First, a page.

Changing the setting of any user interface component does not automatically cause a change of context unless the user has been advised of the behavior before using the component.


Rationale

The purpose of this checkpoint is to ensure that when a user changes a setting in the user interface or inputs a value, it does not cause an automatic change of context. A change of context is not showing new content, it is a change in meaning that can disorient a user, such as a change in focus. For a broader definition of what it means to change the context, refer to WCAG 2.0 definition of a change of context.

On a Web page, for example, a change of context can occur if a screen reader user selects an item in a list and a new page opens based on the selection. As a result of the change in context, the user may not be aware that the new page opened, which may cause confusion or incorrect results. Another common example of a context change is when information on a form changes based on the selection of a radio button. A sighted user may see the new content, but visually impaired users may not see the content. If a screen reader user cannot reasonably be expected to understand what will happen when they activate or use a user interface control, they need to be notified in advance.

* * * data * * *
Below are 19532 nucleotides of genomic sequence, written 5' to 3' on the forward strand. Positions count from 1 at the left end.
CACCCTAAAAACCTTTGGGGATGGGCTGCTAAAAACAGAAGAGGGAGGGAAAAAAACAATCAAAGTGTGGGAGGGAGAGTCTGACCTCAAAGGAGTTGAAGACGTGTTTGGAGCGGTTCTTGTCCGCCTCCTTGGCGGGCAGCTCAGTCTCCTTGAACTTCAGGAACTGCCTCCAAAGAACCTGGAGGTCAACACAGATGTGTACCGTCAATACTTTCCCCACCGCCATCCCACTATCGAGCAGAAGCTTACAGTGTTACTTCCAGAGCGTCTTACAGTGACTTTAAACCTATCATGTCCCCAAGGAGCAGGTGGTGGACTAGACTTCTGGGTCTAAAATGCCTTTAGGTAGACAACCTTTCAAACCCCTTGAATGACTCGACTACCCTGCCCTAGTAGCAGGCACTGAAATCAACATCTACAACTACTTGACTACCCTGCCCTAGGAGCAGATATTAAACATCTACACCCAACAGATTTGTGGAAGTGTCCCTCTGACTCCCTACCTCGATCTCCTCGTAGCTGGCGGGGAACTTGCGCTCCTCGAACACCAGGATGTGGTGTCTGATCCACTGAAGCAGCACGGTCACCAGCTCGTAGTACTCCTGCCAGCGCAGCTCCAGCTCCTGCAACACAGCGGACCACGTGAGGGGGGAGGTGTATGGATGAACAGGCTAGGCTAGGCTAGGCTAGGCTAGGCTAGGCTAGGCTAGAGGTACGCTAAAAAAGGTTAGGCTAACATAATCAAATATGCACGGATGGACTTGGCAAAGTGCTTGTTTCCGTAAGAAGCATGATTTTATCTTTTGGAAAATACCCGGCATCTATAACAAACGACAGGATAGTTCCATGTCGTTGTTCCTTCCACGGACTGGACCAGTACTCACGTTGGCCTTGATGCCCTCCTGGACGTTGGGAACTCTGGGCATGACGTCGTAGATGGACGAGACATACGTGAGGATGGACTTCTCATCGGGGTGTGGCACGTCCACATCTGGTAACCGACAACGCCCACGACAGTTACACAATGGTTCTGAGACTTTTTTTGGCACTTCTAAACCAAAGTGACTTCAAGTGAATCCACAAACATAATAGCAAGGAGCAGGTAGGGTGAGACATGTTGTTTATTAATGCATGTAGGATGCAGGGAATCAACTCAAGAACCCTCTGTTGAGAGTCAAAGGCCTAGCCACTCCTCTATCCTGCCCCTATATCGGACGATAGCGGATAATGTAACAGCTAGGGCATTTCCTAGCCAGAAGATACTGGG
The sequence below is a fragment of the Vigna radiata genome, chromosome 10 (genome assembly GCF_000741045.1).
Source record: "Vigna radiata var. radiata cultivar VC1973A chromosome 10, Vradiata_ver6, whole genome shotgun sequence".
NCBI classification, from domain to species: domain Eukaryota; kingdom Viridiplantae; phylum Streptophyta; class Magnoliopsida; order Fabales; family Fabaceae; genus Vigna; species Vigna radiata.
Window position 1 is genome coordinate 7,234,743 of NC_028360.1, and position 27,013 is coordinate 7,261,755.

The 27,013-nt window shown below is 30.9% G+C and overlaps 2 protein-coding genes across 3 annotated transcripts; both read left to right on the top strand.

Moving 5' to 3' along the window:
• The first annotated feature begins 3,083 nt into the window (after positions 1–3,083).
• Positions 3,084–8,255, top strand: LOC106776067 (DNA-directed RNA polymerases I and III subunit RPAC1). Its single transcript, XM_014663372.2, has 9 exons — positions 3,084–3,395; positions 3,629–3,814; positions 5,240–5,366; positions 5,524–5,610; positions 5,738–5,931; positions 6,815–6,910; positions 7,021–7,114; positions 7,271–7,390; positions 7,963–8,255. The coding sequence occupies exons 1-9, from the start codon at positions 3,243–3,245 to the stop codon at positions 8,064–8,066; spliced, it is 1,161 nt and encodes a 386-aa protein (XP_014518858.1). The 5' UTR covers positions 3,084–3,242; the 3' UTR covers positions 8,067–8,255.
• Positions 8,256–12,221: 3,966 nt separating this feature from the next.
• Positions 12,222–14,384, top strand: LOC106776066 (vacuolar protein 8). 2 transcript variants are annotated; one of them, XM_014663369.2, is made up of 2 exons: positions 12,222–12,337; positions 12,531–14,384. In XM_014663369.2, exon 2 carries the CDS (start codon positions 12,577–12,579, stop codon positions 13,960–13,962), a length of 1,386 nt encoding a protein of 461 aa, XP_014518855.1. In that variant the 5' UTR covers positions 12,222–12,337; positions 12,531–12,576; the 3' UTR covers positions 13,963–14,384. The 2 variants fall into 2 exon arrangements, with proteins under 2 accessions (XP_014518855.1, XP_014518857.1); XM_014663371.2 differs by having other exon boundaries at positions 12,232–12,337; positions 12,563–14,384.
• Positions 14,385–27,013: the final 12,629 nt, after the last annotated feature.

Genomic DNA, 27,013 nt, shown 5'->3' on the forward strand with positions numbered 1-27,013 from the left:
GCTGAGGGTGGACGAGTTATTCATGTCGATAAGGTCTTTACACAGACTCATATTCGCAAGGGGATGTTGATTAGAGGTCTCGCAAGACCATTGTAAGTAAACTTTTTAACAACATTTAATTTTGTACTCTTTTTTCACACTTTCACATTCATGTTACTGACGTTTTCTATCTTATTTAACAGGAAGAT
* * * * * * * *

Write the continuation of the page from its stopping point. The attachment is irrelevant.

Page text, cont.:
Required development and unit test techniques


To comply with this checkpoint, you must meet at least one of the following techniques.

These techniques are defined in WCAG 2.0 Level A Success Criterion 3.2.2.

  1. Submit button: Provide a Submit button to initiate a change of context.
  2. Change to a form control: Describe the actions that will occur once a user changes a form control, which results in a change of context.

Note: The examples presented in the techniques are not exhaustive. They are meant to illustrate the spirit of this checkpoint.

General examples

1. Submit button: Provide a submit button to initiate a change of context.

To comply with this technique, you must implement all of the following examples.

When you provide a Submit or Go button to initiate a change, it is clear to all users that activating the button will cause a change of context.

General example 1

An AJAX-based search application may make use of a left sidebar to allow the user to apply filters to the search results.